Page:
Back in the 1990s, there was still a good bit of material being reprinted from decades earlier. Case in point, Marvel Tales ran until 1994 (starting in 1966)! Almost thirty years of reprinted material, and that feat is nothing short of…dare I say spectacular? There were also one-shots, oversized books, etc., including this one from 1993/4. “The Spider and the Bat” recounts the first ever meeting between the 1970s king of monsters, Dracula, and your friendly neighborhood Spider-Man!
The cover for the original book is pretty good (John Romita, cover at the very bottom, borrowed from the interwebs), but the reprint isn’t the greatest. I’m not the biggest Joe Mad fan, (so keep that in mind) but I can’t imagine too many people thinking this is one of his (or anyone else) best. The story is by perennial comic book great, the late Len Wein. The man was seemingly one of the nicest men to ever grace the industry ( I met him once at a NYCC and he was cool), and created some very good content in his day, plus was editor on some of the best works in the industry. For the artistic duties, we have the team of Ross Andru (pencils) and Don Heck (inks). A solid team as far as this book goes for sure, and they tell a great visual story together. John Kalisz (colors) John Costanza (letters), and Roy Thomas (editor) round out the creative force behind this cool book! There are also two reprints from the Silver Age in the back as well and both are about vampires!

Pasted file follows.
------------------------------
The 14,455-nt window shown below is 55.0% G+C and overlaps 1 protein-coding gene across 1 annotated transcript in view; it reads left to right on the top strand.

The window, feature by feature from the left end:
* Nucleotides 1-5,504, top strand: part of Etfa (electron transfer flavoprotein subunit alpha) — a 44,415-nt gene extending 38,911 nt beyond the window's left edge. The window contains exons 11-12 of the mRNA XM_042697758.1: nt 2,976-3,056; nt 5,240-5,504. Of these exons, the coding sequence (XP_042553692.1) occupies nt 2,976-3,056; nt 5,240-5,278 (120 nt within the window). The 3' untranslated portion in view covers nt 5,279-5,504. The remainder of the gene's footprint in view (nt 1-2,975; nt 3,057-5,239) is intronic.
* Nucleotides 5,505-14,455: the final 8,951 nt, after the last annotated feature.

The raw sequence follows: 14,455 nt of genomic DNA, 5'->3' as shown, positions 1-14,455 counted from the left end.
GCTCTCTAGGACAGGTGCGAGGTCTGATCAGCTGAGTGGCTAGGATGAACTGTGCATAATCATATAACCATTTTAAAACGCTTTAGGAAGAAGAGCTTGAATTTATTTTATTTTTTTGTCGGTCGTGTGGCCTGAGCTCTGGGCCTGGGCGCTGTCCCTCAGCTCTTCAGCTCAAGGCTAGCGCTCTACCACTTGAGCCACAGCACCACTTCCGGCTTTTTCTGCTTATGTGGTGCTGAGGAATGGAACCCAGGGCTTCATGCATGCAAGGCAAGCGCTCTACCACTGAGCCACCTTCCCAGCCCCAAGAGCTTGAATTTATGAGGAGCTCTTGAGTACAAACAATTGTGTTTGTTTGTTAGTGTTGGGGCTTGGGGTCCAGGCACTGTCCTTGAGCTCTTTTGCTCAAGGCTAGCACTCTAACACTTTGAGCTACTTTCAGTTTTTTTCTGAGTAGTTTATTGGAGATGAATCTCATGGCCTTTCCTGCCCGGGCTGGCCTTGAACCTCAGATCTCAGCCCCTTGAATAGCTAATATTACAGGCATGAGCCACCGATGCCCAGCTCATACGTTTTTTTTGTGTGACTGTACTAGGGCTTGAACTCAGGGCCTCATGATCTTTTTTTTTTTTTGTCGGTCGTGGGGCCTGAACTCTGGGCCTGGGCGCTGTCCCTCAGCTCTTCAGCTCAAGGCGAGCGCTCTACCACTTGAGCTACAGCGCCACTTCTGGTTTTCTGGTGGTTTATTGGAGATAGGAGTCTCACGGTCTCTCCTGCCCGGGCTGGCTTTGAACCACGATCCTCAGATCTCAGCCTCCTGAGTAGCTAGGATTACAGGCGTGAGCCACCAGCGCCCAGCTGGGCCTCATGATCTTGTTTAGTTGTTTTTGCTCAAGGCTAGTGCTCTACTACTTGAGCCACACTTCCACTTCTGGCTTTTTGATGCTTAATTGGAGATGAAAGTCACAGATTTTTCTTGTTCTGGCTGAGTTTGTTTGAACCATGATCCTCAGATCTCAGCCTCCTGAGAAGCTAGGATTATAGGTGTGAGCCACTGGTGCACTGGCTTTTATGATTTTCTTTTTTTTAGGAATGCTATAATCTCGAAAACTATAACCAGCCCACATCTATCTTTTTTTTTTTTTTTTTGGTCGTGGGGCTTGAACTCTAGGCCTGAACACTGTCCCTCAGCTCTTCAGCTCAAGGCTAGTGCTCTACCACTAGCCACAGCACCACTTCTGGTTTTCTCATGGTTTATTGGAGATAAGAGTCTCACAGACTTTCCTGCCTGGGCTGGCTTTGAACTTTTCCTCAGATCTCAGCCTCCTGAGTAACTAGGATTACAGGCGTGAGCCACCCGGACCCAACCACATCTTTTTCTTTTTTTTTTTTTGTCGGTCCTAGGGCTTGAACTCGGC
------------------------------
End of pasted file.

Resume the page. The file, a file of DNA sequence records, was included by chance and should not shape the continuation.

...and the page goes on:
Let’s face it, villains are much cooler than heroes. Their ability to make us think, to challenge the hero, to explore boundaries, etc., is way beyond that of their counterparts. Take Kang the Conqueror for instance. He’s without a doubt a top-tier villain in any universe, and has proved that since 1964 (Avengers 8). This mag is a reprint of The Avengers 23, 1965, and the fourth appearance of the character in under two years! For any era, that’s pretty good, and shows what kind of staying power Kang would have for years to come!